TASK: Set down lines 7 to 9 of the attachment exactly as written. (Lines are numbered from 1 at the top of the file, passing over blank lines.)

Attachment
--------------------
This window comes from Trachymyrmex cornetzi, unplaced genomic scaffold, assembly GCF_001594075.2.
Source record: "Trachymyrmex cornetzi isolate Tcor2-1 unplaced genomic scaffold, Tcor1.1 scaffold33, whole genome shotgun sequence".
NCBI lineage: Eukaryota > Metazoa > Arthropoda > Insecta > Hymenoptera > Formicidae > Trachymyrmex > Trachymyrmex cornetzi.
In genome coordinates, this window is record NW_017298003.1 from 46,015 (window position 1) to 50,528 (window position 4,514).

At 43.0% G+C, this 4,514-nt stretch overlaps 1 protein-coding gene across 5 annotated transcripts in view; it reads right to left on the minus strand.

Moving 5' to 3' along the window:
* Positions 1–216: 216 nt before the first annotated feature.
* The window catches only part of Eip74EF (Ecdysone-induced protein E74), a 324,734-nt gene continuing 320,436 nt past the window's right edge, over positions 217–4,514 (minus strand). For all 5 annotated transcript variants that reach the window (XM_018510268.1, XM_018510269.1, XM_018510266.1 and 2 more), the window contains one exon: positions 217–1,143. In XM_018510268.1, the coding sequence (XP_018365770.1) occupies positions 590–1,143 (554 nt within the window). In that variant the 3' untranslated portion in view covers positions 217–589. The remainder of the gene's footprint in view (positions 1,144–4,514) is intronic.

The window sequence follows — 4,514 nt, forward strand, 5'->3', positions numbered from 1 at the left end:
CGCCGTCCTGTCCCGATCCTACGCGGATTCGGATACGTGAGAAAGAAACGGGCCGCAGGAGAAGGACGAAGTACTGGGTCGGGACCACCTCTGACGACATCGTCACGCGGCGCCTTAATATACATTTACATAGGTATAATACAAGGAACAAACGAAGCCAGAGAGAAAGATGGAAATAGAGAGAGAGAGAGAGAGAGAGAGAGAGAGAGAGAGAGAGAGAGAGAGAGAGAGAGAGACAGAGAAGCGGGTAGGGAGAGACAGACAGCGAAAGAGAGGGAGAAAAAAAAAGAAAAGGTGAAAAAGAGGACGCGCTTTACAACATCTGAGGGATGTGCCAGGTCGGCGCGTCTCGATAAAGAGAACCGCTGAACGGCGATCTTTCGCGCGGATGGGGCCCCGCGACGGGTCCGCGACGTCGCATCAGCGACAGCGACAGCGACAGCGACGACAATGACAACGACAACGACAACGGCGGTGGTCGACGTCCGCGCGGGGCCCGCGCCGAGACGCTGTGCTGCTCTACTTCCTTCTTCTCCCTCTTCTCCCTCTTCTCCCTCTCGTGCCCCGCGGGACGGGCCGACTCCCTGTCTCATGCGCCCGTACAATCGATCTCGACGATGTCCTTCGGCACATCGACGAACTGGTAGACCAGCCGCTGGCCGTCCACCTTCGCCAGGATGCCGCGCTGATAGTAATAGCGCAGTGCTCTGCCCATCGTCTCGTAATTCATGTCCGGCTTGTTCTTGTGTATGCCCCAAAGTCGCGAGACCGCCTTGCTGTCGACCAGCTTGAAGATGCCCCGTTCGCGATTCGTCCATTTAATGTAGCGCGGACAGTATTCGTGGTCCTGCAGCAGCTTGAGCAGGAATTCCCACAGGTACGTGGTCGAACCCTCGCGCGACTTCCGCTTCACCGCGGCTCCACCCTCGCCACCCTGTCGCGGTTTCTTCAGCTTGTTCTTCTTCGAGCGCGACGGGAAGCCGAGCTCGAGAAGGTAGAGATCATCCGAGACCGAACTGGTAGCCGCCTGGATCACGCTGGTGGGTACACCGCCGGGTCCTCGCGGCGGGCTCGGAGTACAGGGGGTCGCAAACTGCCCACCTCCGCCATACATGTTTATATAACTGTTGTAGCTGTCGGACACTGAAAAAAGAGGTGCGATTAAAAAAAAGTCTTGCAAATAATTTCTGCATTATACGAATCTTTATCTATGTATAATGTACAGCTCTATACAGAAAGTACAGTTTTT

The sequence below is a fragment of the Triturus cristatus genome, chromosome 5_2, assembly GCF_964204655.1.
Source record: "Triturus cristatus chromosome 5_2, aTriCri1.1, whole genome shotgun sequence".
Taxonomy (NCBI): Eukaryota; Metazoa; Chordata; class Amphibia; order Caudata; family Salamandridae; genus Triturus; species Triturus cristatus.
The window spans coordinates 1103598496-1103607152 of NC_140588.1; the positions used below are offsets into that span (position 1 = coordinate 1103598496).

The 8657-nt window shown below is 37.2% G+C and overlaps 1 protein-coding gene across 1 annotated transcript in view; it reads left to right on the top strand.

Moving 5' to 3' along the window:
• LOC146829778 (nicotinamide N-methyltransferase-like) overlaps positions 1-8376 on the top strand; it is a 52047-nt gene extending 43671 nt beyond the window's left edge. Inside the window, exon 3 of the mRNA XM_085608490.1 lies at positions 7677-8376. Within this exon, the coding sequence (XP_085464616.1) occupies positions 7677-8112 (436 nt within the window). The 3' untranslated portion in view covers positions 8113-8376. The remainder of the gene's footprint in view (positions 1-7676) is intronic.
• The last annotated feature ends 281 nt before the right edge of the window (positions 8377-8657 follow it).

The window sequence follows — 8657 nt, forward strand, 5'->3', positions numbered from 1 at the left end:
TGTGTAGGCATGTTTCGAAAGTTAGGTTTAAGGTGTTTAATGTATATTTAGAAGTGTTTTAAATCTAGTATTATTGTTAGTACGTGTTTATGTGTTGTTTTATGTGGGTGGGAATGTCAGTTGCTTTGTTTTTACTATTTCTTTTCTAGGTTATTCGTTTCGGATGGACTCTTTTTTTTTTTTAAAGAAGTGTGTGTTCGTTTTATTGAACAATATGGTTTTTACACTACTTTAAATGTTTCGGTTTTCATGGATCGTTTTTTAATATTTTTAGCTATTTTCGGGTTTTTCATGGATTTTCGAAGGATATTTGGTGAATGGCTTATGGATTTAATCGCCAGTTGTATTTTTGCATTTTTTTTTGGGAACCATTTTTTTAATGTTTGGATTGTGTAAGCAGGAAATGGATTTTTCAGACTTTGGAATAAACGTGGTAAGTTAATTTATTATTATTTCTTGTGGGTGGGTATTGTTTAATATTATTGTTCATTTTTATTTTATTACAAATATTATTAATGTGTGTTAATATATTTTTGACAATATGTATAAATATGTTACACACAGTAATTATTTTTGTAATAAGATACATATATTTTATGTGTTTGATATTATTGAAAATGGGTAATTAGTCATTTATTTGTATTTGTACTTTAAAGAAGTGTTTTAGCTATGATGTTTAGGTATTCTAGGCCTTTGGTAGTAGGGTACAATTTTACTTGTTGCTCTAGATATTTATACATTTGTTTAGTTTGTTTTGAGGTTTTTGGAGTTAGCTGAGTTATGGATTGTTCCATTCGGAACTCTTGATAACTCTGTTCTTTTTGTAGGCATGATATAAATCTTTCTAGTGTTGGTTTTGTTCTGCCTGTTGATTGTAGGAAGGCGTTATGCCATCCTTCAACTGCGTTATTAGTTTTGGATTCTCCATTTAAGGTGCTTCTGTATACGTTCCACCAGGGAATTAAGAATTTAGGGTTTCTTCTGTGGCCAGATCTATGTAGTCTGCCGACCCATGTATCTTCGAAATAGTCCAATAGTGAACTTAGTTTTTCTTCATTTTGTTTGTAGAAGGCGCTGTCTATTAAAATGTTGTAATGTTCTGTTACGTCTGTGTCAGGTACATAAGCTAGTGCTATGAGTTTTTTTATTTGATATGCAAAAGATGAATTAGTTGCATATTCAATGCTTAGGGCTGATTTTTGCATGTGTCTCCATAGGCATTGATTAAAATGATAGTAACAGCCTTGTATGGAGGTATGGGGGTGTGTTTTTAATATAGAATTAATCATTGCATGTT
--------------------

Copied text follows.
* Positions 1–216: 216 nt before the first annotated feature.
* The window catches only part of Eip74EF (Ecdysone-induced protein E74), a 324,734-nt gene continuing 320,436 nt past the window's right edge, over positions 217–4,514 (minus strand). For all 5 annotated transcript variants that reach the window (XM_018510268.1, XM_018510269.1, XM_018510266.1 and 2 more), the window contains one exon: positions 217–1,143. In XM_018510268.1, the coding sequence (XP_018365770.1) occupies positions 590–1,143 (554 nt within the window). In that variant the 3' untranslated portion in view covers positions 217–589. The remainder of the gene's footprint in view (positions 1,144–4,514) is intronic.

The window sequence follows — 4,514 nt, forward strand, 5'->3', positions numbered from 1 at the left end: